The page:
Worlds Smallest Mammal

The world’s smallest mammal is Kitti's Hog-nosed bat. It is 30–40 mm (1.6 inches) long and weighs 1.5 to 2 g (0.07 ounce). It is also known as the bumblebee bat.


Its scientific name is Craseonycteris thonglongyai. It is the only surviving member of the Craseonycteridae family.

Size Comparisons

The bumblebee bat is the smallest bat species in the world. Its main competitor in size is the Etruscan shrew. It weighs less at 1.2 to 2.7 g (0.042 to 0.095 oz). However, the shrew is longer at 36 to 53 mm (1.4 to 2.1 in).

Physical Description

The world’s smallest mammal has a snout akin to that of a pig’s. It has small eyes surrounded by fur. Its ears are big relative to its body size. The jaws and teeth are similar to those of other bats. The Kitti's Hog-nosed Bat’s upper body is gray or brown. The large wings have a somewhat dark color. The wings have tips, allowing the creature to hover. It does not have a tail.

Between the hind legs is a web of skin. Its purpose is unknown, but it could be used for catching insects or flying.

Habitat, Range and Distribution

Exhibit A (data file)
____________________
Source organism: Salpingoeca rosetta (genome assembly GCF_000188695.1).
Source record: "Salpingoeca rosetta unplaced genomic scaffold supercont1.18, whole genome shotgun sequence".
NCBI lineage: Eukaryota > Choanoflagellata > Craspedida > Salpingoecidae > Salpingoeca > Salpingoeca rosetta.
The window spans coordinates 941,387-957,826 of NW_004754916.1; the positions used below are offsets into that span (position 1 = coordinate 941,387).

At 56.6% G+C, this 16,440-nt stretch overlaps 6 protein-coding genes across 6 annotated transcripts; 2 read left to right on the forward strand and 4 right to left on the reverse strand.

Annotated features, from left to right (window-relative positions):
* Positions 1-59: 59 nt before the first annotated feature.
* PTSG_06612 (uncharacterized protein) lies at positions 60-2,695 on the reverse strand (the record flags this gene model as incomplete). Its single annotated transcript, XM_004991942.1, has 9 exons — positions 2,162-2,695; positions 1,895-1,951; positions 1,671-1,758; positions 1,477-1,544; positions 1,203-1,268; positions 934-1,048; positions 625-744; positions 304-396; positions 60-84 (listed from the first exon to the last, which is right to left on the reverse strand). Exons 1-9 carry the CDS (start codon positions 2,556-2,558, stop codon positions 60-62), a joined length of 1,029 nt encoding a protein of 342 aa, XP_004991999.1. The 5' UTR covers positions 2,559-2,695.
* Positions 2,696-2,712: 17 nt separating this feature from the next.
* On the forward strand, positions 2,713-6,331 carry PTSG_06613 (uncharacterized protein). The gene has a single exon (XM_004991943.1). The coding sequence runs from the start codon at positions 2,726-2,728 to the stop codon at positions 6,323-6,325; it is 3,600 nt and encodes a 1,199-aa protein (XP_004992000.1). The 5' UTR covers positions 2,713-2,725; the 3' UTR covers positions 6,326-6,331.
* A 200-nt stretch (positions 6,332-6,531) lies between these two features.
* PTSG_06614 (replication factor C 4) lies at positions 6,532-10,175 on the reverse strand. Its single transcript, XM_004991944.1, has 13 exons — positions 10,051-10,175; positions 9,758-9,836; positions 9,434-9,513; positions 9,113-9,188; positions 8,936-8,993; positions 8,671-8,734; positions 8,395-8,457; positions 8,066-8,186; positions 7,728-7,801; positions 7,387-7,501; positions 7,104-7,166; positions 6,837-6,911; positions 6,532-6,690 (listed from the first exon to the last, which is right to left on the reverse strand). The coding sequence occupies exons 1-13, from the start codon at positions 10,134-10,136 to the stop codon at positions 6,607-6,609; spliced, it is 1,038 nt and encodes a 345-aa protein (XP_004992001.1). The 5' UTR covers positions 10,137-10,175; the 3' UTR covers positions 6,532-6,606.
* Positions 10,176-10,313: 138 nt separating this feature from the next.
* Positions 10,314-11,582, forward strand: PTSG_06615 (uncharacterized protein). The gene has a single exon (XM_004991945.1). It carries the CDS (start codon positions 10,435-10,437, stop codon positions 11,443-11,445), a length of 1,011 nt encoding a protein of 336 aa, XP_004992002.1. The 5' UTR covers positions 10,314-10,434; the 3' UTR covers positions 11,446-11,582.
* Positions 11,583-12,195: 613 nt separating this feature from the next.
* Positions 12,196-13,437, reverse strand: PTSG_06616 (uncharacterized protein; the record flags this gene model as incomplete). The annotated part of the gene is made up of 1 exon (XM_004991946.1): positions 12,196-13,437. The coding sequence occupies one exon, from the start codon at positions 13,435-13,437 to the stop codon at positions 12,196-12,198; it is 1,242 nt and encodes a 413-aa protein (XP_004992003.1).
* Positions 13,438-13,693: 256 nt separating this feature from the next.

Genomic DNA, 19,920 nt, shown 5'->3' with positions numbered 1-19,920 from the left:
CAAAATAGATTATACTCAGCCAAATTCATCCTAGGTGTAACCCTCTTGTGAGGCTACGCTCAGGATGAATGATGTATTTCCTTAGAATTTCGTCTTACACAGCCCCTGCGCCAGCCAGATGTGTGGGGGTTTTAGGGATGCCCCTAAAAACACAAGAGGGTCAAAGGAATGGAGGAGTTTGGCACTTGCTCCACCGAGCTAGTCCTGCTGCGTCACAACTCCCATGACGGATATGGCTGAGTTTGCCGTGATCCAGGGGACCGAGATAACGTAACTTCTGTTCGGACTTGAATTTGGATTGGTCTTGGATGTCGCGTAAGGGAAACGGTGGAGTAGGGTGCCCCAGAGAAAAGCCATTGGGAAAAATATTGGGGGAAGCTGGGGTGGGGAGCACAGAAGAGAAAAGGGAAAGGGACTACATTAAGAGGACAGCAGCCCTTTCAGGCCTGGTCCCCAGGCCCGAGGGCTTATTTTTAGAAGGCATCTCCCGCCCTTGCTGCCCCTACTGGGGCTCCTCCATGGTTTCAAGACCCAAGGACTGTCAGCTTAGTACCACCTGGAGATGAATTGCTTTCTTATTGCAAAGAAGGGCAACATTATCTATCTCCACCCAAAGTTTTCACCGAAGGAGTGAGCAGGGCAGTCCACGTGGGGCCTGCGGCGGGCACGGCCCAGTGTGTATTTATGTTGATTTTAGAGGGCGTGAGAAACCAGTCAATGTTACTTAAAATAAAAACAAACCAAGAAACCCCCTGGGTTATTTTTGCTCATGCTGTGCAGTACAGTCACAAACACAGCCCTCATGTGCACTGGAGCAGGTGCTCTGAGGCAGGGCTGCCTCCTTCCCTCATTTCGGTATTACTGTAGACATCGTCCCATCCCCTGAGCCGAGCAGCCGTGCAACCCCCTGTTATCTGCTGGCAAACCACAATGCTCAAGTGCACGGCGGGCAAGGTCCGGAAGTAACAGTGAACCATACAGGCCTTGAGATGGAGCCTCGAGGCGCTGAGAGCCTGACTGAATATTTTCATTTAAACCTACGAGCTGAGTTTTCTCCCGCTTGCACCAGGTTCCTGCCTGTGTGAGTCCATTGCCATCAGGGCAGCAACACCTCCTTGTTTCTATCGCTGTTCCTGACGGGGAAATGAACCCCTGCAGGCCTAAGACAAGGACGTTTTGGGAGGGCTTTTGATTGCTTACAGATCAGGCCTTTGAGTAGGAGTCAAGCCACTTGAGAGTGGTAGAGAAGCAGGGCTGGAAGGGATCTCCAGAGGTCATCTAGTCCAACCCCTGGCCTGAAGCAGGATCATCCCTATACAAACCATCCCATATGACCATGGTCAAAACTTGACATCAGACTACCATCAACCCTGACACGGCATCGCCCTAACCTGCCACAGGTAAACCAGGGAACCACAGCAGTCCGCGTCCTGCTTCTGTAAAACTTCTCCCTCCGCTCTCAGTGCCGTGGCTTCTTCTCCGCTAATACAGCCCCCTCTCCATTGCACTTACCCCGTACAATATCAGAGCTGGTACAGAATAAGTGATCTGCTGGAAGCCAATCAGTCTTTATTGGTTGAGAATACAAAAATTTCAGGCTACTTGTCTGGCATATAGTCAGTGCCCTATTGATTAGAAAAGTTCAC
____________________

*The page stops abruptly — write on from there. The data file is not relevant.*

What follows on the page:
The animal can be found in southeast Burma and western Thailand. It is found mainly along rivers and caves. Most of the time, the bat is seen in limestone caves by the riversides. Often they are found in deciduous forests or dry evergreen. In Thailand, the bumblebee bat is confined to the Khwae Noi River basin. The Sai Yok National Park also has a few of these bats.

The Kitti's Hog-nosed Bats in Burma and Thailand have many similarities. But their echolocation calls are not the same.


The bat roosts at the caves’ entrances. Each cave usually has 10 to 15 individuals. However, some groups can have as many as a hundred. The maximum number of Hog-nosed Bats per groups is 500. Scientists have also observed that they perform seasonal migration in the caves.

These bats depart the roost for half an hour in the evening and again for 20 minutes at dawn. Examination of their remains show the animal feeds on spiders and small insects.

It isn’t clear how the world’s smallest mammal consumes its prey. The prevailing theory is they are caught when the bat is in flight. Breeding takes place during the dry season. A single offspring is usually produced.

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